The bush is one of the things in Australia that no one tells you about. Before my trip, I thought that in order to see it I would have to climb into a jeep and venture hours into the interior. I didn't imagine that any place on the coast (90 percent of Australia's population lives within 100 miles of the ocean) would be wild enough to nurture bush. But between the capes, at least, bush is pretty much everything that is not a town, a farm, a vineyard, a beach, or a road.
If a mind-clearing bush walk is never far away, neither is a kangaroo, or two or three or seven. To anyone who's grown up in America, kangaroos inhabit coloring books, cartoons, and the zoo. In their native land I thought that one might be brought out, on a leash, perhaps, as a marsupial curiosity. But the shy roos (as you quickly start calling them here, trying to win points with the locals) are to this pocket of Australia what deer are, say, to Lenox, Massachusetts. Roo-crossing signs put drivers on guard, but to limit damage—and stop the 200-pound animals from crashing through the windshield—many cars are equipped with front-mounted "roo bars."
The advice about how to handle a confrontation is chilling: "Hit the roo. If you try to swerve it will probably jump into your path anyway, and you risk hitting a tree or an oncoming car. That's how people kill themselves." The only thing that made my pulse race faster than a prancing roo was a dead one on the side of the road, a common sight.
The third thing no one prepares you for is the similarities with England. Does everybody but me know that "God Save the Queen" is still played in Australia because Elizabeth II is still the country's nominal head of state?Did I really sleep through that much of high school?Then there are the cream teas, the electrical sockets that you have to bend down to switch on, the soggy and foul terry-cloth runners on pub bars, the blithe refusal to acknowledge any advances made in domestic heating after the construction of Windsor Castle ("A cardy will do tonight, luv, don't you think?" "No, I don't think"), and the guesthouses.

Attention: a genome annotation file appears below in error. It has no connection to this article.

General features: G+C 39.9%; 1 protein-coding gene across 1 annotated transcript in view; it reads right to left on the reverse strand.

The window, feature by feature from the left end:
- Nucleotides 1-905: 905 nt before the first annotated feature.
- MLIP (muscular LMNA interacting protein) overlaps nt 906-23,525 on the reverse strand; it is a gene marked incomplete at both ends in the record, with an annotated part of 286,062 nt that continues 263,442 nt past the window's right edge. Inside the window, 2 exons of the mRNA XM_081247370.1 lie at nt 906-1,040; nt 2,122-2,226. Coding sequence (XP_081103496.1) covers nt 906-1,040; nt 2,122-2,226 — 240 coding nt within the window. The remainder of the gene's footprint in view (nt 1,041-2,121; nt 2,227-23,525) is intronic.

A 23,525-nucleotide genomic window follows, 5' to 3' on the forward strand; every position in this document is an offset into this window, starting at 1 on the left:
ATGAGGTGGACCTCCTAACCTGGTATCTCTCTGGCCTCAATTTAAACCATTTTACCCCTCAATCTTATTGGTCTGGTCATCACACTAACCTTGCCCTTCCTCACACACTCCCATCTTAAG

And I am sad to report that many of Margaret River's guesthouses brought back my worst memories of traveling in the English countryside—electric kettles in the guest rooms, depressing little tubs of long-life milk, yeast extract beside the make-it-yourself toaster on the breakfast buffet, and overbearing women who seem to specialize in running such establishments. On my third morning one of these enchanting ladies banged on my door at 8:15, literally commandeering me for breakfast.
Outraged, I was ready to take the next flight out until a local put her behavior into perspective. "Ten years ago, many of the people now in tourist-related businesses in Margaret River were farmers," he explained. "Don't take it personally: your landlady was drawing on the habit of waking up the farmhands to milk the cows."
Much is also forgiven because of the fourth thing Australia hides under a bushel: its people. Even my least-favorite landlady went into town just to buy me an extension cord so that I could use the reception-area phone in my room, in private. Indeed, during seven days of dealing with everyone from waiters to gas-station attendants to supermarket cashiers, I don't think I had a single unpleasant exchange. "No worries"—the standard response to anything asked—became the two loveliest words in the English language. Western Australians claim niceness and liberalism as regional traits. They are, they assured me, the nicest and least-conservative Australians in Australia.